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Papers of the Week

Papers: 11 Mar 2023 - 17 Mar 2023


Human Studies



Psychol Res Behav Manag



Demoralization and Suicidal Ideation in Chronic Pain Patients.


Chytas V, Costanza A, Mazzola V, Luthy C, Bondolfi G, Cedraschi C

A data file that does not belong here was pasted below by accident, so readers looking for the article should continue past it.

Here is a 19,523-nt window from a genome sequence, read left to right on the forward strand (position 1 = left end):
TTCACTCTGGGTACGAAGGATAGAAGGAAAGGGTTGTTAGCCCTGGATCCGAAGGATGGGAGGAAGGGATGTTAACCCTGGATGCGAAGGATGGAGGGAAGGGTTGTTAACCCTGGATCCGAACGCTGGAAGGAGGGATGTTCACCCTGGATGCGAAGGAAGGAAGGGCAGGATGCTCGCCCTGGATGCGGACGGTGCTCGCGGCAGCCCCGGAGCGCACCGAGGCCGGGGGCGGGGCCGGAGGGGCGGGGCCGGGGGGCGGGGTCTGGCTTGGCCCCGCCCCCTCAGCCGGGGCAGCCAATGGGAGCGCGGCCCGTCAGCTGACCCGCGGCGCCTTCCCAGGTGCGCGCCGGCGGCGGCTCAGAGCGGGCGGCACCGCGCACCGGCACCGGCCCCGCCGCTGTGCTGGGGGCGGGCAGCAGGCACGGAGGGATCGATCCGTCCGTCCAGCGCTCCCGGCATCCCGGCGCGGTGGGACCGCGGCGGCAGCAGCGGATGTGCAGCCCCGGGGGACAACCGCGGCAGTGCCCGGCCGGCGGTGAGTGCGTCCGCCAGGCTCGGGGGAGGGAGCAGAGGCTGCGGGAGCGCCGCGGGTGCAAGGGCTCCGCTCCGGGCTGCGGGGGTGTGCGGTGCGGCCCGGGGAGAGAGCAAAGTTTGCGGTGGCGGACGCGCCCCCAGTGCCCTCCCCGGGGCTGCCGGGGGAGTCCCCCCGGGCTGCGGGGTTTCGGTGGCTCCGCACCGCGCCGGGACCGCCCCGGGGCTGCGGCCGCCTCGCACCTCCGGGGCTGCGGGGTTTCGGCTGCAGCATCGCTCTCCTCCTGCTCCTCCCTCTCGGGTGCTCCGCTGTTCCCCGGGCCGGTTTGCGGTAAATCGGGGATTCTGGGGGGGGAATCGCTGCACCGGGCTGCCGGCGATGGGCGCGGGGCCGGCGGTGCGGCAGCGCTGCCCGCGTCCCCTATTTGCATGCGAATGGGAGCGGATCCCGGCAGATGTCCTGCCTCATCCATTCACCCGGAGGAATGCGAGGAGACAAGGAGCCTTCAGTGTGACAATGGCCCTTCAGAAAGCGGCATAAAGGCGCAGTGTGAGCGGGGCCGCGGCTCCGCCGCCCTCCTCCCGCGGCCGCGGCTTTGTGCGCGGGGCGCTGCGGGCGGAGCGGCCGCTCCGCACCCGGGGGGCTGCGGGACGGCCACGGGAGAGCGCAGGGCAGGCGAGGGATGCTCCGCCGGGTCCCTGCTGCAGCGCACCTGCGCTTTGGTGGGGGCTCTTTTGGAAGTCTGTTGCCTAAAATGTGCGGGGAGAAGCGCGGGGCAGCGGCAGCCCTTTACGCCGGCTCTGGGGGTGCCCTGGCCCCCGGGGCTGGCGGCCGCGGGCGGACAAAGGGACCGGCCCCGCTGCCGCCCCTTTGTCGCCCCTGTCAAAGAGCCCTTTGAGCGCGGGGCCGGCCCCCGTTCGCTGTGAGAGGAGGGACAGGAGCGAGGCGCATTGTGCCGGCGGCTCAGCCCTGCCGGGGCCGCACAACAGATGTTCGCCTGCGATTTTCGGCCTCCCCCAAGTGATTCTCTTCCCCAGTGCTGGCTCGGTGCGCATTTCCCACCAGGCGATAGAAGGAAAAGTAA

The literature has clearly stressed that patients suffering from chronic pain are at high risk of suicidal behavior (SB). Hence the need to improve the characterization of this behavior risk profile in these patients. Some findings indicate a possible relationship between demoralization and pain, with functional disability found to be correlated with demoralization. The primary objective of this study was to investigate the relationship between demoralization and suicidal ideation (SI) in patients with chronic pain. The secondary objective was to verify whether demoralization can occur independently of depression in these patients. Inclusion criteria were patients with chronic pain, with SI or not, matched for age and gender, aged > 18 years. Seventy patients with SI and 70 patients without SI were included. Between-group difference was statistically significant (F=1.064; t= 7.21, p<0.001, d=1.22), confirming the presence of numerous and intense depressive symptoms in the patients of the SI group. Regarding the Demoralization Scale (DS), the difference between the two groups was statistically highly significant (F=1.49; t=9.44; p<0.001, d=1.6). There was also a strong positive correlation between DS and Beck Depression Inventory (BDI-II) (R=0.749; p<0.001 for the study group and R=0.704; p<0.001 for the control group). Furthermore, there was a strong positive correlation between the DS and the Scale for Suicide Ideation (SSI) in the SI patients group, meaning that high demoralization is associated with higher suicidal ideation as well. Our findings did not allow us to distinguish between the notions of depression and demoralization, since the two constructs show almost the same strong positive correlation with suicidal thoughts, the two also being strongly correlated with each other.